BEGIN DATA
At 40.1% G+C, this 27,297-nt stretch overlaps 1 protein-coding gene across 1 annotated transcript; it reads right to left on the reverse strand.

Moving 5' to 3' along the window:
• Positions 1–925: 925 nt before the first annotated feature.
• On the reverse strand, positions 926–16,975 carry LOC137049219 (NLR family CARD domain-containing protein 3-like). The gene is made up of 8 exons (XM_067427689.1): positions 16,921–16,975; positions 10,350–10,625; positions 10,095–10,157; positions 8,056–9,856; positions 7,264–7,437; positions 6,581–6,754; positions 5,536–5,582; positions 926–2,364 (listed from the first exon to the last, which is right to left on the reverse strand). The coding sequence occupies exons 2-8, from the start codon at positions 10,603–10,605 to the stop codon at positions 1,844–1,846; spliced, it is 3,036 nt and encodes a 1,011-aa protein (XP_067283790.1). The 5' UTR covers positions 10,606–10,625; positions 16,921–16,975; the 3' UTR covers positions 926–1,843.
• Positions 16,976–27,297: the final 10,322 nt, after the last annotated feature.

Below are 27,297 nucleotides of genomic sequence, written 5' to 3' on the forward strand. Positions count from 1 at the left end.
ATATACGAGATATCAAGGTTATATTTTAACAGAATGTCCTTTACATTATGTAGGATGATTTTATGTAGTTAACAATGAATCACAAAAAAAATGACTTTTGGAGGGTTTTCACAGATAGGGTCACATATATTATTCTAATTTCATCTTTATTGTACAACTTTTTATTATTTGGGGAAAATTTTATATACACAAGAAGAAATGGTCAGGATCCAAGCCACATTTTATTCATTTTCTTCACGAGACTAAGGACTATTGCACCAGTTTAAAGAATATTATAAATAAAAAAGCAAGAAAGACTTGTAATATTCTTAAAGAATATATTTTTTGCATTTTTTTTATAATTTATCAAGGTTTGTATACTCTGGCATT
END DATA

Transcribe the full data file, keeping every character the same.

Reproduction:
At 40.1% G+C, this 27,297-nt stretch overlaps 1 protein-coding gene across 1 annotated transcript; it reads right to left on the reverse strand.

Moving 5' to 3' along the window:
• Positions 1–925: 925 nt before the first annotated feature.
• On the reverse strand, positions 926–16,975 carry LOC137049219 (NLR family CARD domain-containing protein 3-like). The gene is made up of 8 exons (XM_067427689.1): positions 16,921–16,975; positions 10,350–10,625; positions 10,095–10,157; positions 8,056–9,856; positions 7,264–7,437; positions 6,581–6,754; positions 5,536–5,582; positions 926–2,364 (listed from the first exon to the last, which is right to left on the reverse strand). The coding sequence occupies exons 2-8, from the start codon at positions 10,603–10,605 to the stop codon at positions 1,844–1,846; spliced, it is 3,036 nt and encodes a 1,011-aa protein (XP_067283790.1). The 5' UTR covers positions 10,606–10,625; positions 16,921–16,975; the 3' UTR covers positions 926–1,843.
• Positions 16,976–27,297: the final 10,322 nt, after the last annotated feature.

Below are 27,297 nucleotides of genomic sequence, written 5' to 3' on the forward strand. Positions count from 1 at the left end.
ATATACGAGATATCAAGGTTATATTTTAACAGAATGTCCTTTACATTATGTAGGATGATTTTATGTAGTTAACAATGAATCACAAAAAAAATGACTTTTGGAGGGTTTTCACAGATAGGGTCACATATATTATTCTAATTTCATCTTTATTGTACAACTTTTTATTATTTGGGGAAAATTTTATATACACAAGAAGAAATGGTCAGGATCCAAGCCACATTTTATTCATTTTCTTCACGAGACTAAGGACTATTGCACCAGTTTAAAGAATATTATAAATAAAAAAGCAAGAAAGACTTGTAATATTCTTAAAGAATATATTTTTTGCATTTTTTTTATAATTTATCAAGGTTTGTATACTCTGGCATT